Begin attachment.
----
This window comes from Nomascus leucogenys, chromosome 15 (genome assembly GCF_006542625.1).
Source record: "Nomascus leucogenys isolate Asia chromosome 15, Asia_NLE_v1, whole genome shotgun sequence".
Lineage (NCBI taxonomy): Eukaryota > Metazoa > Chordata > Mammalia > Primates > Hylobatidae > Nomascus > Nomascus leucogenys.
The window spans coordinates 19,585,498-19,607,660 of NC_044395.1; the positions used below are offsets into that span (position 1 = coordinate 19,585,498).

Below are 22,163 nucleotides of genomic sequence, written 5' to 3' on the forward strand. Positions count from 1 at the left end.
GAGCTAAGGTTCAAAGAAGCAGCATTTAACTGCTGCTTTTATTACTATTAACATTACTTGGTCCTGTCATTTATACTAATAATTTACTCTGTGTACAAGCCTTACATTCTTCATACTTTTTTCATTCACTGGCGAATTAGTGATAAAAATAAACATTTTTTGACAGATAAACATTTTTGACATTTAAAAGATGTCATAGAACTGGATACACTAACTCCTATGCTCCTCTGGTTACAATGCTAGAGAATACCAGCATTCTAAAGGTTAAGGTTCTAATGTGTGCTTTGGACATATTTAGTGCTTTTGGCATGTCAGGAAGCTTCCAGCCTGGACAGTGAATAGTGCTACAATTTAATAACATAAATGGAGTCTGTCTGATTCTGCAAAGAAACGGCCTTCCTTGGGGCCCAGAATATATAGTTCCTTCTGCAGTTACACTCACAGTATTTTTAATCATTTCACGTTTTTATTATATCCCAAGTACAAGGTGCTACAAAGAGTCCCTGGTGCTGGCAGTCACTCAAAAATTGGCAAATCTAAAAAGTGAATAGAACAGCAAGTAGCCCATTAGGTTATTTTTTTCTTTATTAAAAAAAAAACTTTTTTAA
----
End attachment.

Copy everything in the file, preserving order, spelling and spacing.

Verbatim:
This window comes from Nomascus leucogenys, chromosome 15 (genome assembly GCF_006542625.1).
Source record: "Nomascus leucogenys isolate Asia chromosome 15, Asia_NLE_v1, whole genome shotgun sequence".
Lineage (NCBI taxonomy): Eukaryota > Metazoa > Chordata > Mammalia > Primates > Hylobatidae > Nomascus > Nomascus leucogenys.
The window spans coordinates 19,585,498-19,607,660 of NC_044395.1; the positions used below are offsets into that span (position 1 = coordinate 19,585,498).

Below are 22,163 nucleotides of genomic sequence, written 5' to 3' on the forward strand. Positions count from 1 at the left end.
GAGCTAAGGTTCAAAGAAGCAGCATTTAACTGCTGCTTTTATTACTATTAACATTACTTGGTCCTGTCATTTATACTAATAATTTACTCTGTGTACAAGCCTTACATTCTTCATACTTTTTTCATTCACTGGCGAATTAGTGATAAAAATAAACATTTTTTGACAGATAAACATTTTTGACATTTAAAAGATGTCATAGAACTGGATACACTAACTCCTATGCTCCTCTGGTTACAATGCTAGAGAATACCAGCATTCTAAAGGTTAAGGTTCTAATGTGTGCTTTGGACATATTTAGTGCTTTTGGCATGTCAGGAAGCTTCCAGCCTGGACAGTGAATAGTGCTACAATTTAATAACATAAATGGAGTCTGTCTGATTCTGCAAAGAAACGGCCTTCCTTGGGGCCCAGAATATATAGTTCCTTCTGCAGTTACACTCACAGTATTTTTAATCATTTCACGTTTTTATTATATCCCAAGTACAAGGTGCTACAAAGAGTCCCTGGTGCTGGCAGTCACTCAAAAATTGGCAAATCTAAAAAGTGAATAGAACAGCAAGTAGCCCATTAGGTTATTTTTTTCTTTATTAAAAAAAAAACTTTTTTAA